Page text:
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Pets allowed
Not Allowed
Elevation Gain
?
Trail type
There-and-back
Distance
10.00 mi (16.09 km)
Please respect the outdoors by practicing Leave No Trace. Learn more about how to apply the principles of Leave No Trace on your next outdoor adventure here.

The early stretch of this long and meandering trail begins in the Grand Teton National Park, but it eventually extends into the Bridger-Teton National Forest. The relatively flat hike through pine forests and grasslands is punctuated with a steep ascent that takes you up to the beautiful Bailey Meadows. The views of the Tetons are limited here, but the wildlife and the wildflowers are in no short supply. You may not see a bear, but you'll likely see sign in the form of scat, claw markings on trees, and endless large paw prints in the mud. Keep your eyes peeled for raptors flying around as well as many smaller birds. There is a beaver dam along Arizona Creek, and elk are likely common up at Bailey Meadows when it cools down.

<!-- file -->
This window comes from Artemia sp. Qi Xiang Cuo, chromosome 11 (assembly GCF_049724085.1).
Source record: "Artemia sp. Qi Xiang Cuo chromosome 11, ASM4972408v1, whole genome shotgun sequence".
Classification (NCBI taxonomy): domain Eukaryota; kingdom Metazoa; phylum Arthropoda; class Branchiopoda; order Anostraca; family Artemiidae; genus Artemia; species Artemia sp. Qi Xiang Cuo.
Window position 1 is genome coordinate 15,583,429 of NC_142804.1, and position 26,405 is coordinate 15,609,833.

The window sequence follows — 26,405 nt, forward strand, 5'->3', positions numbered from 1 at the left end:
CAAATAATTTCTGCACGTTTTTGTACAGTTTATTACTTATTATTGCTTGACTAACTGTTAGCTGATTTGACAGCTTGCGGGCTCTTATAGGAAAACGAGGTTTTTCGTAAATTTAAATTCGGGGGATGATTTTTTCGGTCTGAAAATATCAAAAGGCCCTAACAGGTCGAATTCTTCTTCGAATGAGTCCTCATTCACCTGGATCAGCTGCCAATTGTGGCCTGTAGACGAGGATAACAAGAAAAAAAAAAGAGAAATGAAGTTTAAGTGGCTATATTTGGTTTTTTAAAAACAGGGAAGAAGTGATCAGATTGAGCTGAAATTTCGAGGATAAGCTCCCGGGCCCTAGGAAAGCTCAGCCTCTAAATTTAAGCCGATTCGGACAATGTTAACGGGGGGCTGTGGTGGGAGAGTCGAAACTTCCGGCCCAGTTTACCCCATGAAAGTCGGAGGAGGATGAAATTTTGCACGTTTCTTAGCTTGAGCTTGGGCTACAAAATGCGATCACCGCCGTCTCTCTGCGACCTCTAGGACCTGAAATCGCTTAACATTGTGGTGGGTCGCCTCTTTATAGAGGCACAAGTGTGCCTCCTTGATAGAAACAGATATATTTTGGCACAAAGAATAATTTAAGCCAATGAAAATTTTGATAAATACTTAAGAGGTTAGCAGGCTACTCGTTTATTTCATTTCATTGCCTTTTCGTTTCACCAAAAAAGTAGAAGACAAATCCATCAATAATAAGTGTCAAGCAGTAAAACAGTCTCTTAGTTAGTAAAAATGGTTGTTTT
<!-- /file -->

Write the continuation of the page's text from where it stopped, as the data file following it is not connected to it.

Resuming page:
The rolling hills and wide meadows in this area are a far cry from the jagged canyon valleys within the Teton range itself. This trail offers people an escape from the crowds and the chance to enjoy a longer hike that is not nearly as grueling as many others. It has great birding and wildlife viewing, and it would be an awesome place to skin in during the winter and hit the gentle slopes on some backcountry skis. While not as stunning as some Teton hikes, the solitude and wildness of the area is just as rewarding. Once you are in the Bridger Teton Forest, dispersed camping is allowed.

This trail is seldom used, and the path often looks more like a game trail than the nicely-cut pathways common in national parks. One of the fun things about this trail is the small creek crossing you need to manage not long before the national forest border. Take the right fork in the trail just after the creek to stay on the trail. Bring your bear spray, a bell, and long sleeves to keep out of the sun. It's an exposed trail most the way.

Logistics + Planning

Preferable season(s)

Summer
Fall

Congestion

Low

Parking Pass

National Park Pass

Pros

Not much vertical gain. Great flowers. Lots of wildlife.

Cons

Not as visually stunning as other nearby hikes. Lots of bears.

Trailhead Elevation

6,813.00 ft (2,076.60 m)

Net Elevation Gain

1,013.00 ft (308.76 m)

Features

Bird watching
Wildlife
Big Game Watching
Big vistas
Wildflowers
Fishing
Big Game Watching

Suitable for

Horseback

Location

Field Guide

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